Author: Scott Horsley

How Donald Trump Would Be Able To Not Pay Income Taxes For 18 Years

Julie Jacobson/AP We don’t really know what Donald Trump paid in taxes, because unlike every other major presidential candidate in the last four decades, the GOP nominee has refused to release his tax returns. But the New York Times offers a tantalizing theory that Trump could have legally escaped income tax liability on hundreds of millions of dollars, thanks to staggering losses from two decades ago. That he could have done so while still enjoying a lavish lifestyle is testament to both the flexibility of the federal tax code—especially when it comes to real estate professionals—and the willingness of creditors and investors to keep propping up a businessman who had already lost nearly a billion dollars. The Times account is based on a fragmentary sample of Trump’s tax returns from a single year that were leaked to the newspaper by an anonymous source. Trump’s former accountant confirmed their authenticity for the paper. The forms show that in 1995, Trump claimed a business loss of nearly $916 million. Much of that likely resulted from Trump’s business losses in previous years, including money-losing casinos in Atlantic City and the Trump Shuttle airline. At the time, the tax code allowed such losses to be “carried forward” up to 15 years, offsetting income and reducing or even eliminating tax liability and carried backward on income up to 3 years prior. (The allowance has...

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Your Cheat Sheet To The Issues That Could Come Up In The Presidential Debate

Democrat Hillary Clinton, left, and Republican Donald Trump, right, will debate for the first time Monday night. AFP/AFP/Getty Images Lots of issues that affect Americans’ daily lives will likely come up at Monday night’s first presidential debate. Here’s a cheat sheet of what to know about a host of issues of significance, from taxes and jobs to the military and immigration: Taxes Donald Trump wants to cut income tax rates while capping deductions for the wealthy. He would also reduce the business tax rate to 15 percent and eliminate the estate tax. The conservative Tax Foundation estimates that his plan would reduce federal revenue by $4.4 to 5.9 trillion over the next decade, which is a lot, but down from $10 trillion estimated from his original plan. Some of that could be offset by economic growth, but even using “dynamic scoring,” the foundation says the plan cuts tax revenue by $2.6 to 3.9 trillion over 10 years. (The higher figure is if the 15 percent business tax rate is applied to “pass through” entities.) Donald Trump’s series of tax cuts and military spending could cost between $3 trillion and $6 trillion over a decade. Clinton’s tax increases on the wealthy would bring in $1 trillion or more. Domenico Montanaro/Scott Horsley/NPR/Tax Foundation/Tax Policy Center hide caption toggle caption Domenico Montanaro/Scott Horsley/NPR/Tax Foundation/Tax Policy Center The biggest beneficiaries of Trump’s tax cuts...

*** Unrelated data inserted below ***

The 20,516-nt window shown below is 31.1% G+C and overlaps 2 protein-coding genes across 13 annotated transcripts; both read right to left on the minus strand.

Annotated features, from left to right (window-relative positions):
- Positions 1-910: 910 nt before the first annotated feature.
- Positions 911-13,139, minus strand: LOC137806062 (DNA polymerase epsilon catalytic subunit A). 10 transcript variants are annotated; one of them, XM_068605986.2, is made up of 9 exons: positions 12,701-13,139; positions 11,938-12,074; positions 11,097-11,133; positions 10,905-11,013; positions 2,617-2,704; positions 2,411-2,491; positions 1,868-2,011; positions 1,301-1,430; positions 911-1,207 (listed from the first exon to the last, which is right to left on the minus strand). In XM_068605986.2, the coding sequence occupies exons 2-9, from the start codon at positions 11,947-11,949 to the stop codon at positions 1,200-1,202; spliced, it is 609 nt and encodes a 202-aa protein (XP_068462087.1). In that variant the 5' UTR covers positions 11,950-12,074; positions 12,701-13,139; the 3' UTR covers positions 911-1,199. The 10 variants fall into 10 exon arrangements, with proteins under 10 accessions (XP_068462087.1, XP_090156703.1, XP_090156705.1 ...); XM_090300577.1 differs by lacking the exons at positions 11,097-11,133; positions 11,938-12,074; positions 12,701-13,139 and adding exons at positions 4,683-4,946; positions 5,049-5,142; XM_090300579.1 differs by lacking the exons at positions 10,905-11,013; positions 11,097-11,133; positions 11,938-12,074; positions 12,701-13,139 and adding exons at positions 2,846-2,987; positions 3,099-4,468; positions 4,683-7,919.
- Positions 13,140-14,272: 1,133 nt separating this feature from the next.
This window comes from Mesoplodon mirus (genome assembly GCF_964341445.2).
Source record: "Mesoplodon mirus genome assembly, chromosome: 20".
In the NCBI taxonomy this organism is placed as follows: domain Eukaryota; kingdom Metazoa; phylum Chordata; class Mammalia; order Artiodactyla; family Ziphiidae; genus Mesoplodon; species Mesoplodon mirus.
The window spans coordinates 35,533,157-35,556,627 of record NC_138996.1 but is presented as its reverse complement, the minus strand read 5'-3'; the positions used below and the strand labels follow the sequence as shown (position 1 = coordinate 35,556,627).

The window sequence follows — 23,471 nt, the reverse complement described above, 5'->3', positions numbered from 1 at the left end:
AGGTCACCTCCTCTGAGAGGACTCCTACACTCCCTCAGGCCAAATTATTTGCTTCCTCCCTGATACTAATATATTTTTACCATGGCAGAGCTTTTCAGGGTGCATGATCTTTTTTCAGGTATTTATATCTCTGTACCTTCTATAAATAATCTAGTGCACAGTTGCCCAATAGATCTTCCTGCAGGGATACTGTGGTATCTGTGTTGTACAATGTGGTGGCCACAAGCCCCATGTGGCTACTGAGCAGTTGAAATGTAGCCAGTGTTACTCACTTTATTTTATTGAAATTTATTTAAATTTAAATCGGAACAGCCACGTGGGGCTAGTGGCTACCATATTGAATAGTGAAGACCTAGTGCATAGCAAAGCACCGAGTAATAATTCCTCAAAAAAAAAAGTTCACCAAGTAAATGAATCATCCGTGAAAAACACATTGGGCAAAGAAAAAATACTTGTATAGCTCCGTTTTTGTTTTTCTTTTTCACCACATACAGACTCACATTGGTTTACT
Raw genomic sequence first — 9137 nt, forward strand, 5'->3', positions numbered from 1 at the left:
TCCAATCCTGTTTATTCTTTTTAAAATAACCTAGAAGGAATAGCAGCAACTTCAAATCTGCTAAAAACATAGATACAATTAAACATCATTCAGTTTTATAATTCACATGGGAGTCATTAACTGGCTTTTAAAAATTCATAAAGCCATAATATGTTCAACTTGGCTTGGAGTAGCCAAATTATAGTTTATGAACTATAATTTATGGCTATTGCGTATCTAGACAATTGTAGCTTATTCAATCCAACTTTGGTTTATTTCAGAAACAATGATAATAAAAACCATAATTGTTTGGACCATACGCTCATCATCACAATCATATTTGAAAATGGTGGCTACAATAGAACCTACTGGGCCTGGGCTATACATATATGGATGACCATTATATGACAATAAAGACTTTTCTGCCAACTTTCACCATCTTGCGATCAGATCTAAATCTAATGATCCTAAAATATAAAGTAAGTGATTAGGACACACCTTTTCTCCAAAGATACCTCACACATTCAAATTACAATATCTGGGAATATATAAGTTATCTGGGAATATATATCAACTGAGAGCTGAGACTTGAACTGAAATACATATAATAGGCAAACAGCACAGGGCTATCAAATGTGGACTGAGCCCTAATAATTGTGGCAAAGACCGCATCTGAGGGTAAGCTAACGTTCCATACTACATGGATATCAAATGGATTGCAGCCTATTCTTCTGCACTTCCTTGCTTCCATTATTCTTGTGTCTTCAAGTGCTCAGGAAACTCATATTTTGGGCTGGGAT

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Donald Trump Has A Foundation Problem

Florida Attorney General Pam Bondi speaks prior to Republican presidential nominee Donald Trump arriving on stage for a rally in Jacksonville, Fla. last month. Mark Wallheiser/Getty Images Donald Trump has long insisted he’s uniquely qualified to fix a political system corrupted by campaign contributions because he knows that system inside and out. “I give to everybody,” Trump said in a Fox News debate last summer. “When they call, I give. And you know what? When I need something from them, two years later, three years later? I call them. They are there for me.” Those words are hanging over Trump this week as he fields questions about a three-year-old campaign contribution he made to a fundraising committee for Florida’s attorney general Pam Bondi. That contribution has drawn scrutiny in part because the $25,000 came from Trump’s non-profit charitable foundation — in violation of IRS rules — and because the foundation failed to properly report the gift on its tax return. The foundation incorrectly reported that the money went to an unrelated charity in Kansas with a similar name. “There’s a problem first of all with a charity giving a political contribution and then it looks like there’s a problem with giving false information to the IRS,” said Noah Bookbinder, executive director of Citizens for Responsibility and Ethics in Washington, a liberal watchdog group. CREW filed a complaint over the...

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